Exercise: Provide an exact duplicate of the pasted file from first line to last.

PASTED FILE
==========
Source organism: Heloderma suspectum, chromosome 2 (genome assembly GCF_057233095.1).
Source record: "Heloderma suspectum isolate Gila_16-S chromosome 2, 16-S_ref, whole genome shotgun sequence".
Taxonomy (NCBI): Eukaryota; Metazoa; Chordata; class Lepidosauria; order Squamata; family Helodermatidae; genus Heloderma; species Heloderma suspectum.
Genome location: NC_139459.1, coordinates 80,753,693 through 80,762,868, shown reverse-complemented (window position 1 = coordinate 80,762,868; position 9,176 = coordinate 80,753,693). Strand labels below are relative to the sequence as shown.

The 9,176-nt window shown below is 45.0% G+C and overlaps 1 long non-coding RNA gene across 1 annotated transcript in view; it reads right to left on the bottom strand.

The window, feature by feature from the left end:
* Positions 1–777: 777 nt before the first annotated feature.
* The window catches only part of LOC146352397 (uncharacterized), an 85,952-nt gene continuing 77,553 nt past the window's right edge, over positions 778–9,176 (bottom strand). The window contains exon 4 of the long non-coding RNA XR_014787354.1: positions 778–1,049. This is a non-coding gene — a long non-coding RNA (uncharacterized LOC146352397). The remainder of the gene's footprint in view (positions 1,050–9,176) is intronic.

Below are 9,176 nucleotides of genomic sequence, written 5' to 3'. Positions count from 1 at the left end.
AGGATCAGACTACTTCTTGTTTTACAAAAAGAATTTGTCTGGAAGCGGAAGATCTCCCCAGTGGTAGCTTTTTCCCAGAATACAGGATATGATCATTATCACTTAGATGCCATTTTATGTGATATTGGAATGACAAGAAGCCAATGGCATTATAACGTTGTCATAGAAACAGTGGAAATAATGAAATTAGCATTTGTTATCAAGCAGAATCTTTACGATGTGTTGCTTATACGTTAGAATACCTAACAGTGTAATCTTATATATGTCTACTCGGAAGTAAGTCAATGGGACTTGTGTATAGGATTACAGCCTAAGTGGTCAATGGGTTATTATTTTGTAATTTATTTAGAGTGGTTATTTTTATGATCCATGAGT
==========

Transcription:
Source organism: Heloderma suspectum, chromosome 2 (genome assembly GCF_057233095.1).
Source record: "Heloderma suspectum isolate Gila_16-S chromosome 2, 16-S_ref, whole genome shotgun sequence".
Taxonomy (NCBI): Eukaryota; Metazoa; Chordata; class Lepidosauria; order Squamata; family Helodermatidae; genus Heloderma; species Heloderma suspectum.
Genome location: NC_139459.1, coordinates 80,753,693 through 80,762,868, shown reverse-complemented (window position 1 = coordinate 80,762,868; position 9,176 = coordinate 80,753,693). Strand labels below are relative to the sequence as shown.

The 9,176-nt window shown below is 45.0% G+C and overlaps 1 long non-coding RNA gene across 1 annotated transcript in view; it reads right to left on the bottom strand.

The window, feature by feature from the left end:
* Positions 1–777: 777 nt before the first annotated feature.
* The window catches only part of LOC146352397 (uncharacterized), an 85,952-nt gene continuing 77,553 nt past the window's right edge, over positions 778–9,176 (bottom strand). The window contains exon 4 of the long non-coding RNA XR_014787354.1: positions 778–1,049. This is a non-coding gene — a long non-coding RNA (uncharacterized LOC146352397). The remainder of the gene's footprint in view (positions 1,050–9,176) is intronic.

Below are 9,176 nucleotides of genomic sequence, written 5' to 3'. Positions count from 1 at the left end.
AGGATCAGACTACTTCTTGTTTTACAAAAAGAATTTGTCTGGAAGCGGAAGATCTCCCCAGTGGTAGCTTTTTCCCAGAATACAGGATATGATCATTATCACTTAGATGCCATTTTATGTGATATTGGAATGACAAGAAGCCAATGGCATTATAACGTTGTCATAGAAACAGTGGAAATAATGAAATTAGCATTTGTTATCAAGCAGAATCTTTACGATGTGTTGCTTATACGTTAGAATACCTAACAGTGTAATCTTATATATGTCTACTCGGAAGTAAGTCAATGGGACTTGTGTATAGGATTACAGCCTAAGTGGTCAATGGGTTATTATTTTGTAATTTATTTAGAGTGGTTATTTTTATGATCCATGAGT